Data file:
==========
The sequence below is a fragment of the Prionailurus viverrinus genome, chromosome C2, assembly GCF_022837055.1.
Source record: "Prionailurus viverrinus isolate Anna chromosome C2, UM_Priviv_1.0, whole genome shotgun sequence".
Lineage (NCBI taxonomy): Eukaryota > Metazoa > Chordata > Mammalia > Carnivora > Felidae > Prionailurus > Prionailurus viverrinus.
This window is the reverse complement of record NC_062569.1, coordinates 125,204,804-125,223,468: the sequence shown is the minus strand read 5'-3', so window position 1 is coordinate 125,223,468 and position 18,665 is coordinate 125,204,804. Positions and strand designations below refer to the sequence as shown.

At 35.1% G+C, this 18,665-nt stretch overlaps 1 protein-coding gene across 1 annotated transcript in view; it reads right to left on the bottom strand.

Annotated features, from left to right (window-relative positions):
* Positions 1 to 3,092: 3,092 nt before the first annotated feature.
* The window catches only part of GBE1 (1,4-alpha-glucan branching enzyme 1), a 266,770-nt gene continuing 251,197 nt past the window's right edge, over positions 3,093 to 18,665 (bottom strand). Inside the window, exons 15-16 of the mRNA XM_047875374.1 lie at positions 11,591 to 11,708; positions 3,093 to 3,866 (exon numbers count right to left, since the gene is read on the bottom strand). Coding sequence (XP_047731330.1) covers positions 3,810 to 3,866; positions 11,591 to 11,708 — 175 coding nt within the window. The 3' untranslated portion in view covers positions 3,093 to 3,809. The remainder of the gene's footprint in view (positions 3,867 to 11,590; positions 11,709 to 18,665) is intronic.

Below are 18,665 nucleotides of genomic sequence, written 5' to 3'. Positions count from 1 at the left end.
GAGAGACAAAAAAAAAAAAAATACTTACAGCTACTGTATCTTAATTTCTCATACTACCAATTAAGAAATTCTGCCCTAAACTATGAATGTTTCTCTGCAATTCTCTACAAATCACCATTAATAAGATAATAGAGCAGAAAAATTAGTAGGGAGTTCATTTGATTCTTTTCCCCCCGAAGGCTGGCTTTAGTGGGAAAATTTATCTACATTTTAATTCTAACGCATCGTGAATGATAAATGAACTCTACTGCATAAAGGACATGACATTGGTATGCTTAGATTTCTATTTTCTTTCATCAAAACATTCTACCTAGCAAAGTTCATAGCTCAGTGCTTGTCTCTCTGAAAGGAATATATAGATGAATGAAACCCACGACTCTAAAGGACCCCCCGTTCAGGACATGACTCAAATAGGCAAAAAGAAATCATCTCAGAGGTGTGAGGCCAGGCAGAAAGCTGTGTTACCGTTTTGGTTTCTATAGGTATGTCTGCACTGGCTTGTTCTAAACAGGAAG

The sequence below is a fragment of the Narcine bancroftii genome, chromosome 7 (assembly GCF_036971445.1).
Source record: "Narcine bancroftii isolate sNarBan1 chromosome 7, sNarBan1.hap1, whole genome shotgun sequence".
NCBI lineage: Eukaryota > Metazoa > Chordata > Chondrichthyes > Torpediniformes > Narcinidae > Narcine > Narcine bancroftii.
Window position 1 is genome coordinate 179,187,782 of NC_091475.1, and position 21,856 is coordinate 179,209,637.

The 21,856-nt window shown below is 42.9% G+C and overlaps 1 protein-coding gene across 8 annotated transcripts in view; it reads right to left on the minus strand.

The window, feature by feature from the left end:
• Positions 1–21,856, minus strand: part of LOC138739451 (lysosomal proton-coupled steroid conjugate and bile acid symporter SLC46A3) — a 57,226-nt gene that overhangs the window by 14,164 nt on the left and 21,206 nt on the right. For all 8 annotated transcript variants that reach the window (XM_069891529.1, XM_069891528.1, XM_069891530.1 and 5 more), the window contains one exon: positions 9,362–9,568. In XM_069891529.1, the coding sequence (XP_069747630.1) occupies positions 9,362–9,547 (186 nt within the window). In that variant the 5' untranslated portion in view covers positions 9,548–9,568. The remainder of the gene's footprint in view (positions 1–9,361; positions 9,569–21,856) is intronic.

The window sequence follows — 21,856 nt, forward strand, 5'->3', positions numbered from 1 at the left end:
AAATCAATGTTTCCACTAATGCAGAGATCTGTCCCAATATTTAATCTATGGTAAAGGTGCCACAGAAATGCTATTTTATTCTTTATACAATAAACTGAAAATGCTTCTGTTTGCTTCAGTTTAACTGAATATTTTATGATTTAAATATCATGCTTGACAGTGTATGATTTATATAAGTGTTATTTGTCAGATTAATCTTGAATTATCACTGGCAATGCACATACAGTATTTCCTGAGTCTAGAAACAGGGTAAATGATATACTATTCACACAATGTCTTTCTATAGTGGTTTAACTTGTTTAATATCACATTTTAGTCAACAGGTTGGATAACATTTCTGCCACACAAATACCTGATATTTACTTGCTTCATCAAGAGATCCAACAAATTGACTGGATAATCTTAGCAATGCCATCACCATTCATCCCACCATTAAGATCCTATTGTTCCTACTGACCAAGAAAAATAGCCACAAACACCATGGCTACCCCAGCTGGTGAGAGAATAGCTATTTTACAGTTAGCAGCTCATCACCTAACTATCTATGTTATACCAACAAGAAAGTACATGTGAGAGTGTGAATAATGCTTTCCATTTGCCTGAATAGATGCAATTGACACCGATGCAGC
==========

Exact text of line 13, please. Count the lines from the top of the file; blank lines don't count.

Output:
NCBI lineage: Eukaryota > Metazoa > Chordata > Chondrichthyes > Torpediniformes > Narcinidae > Narcine > Narcine bancroftii.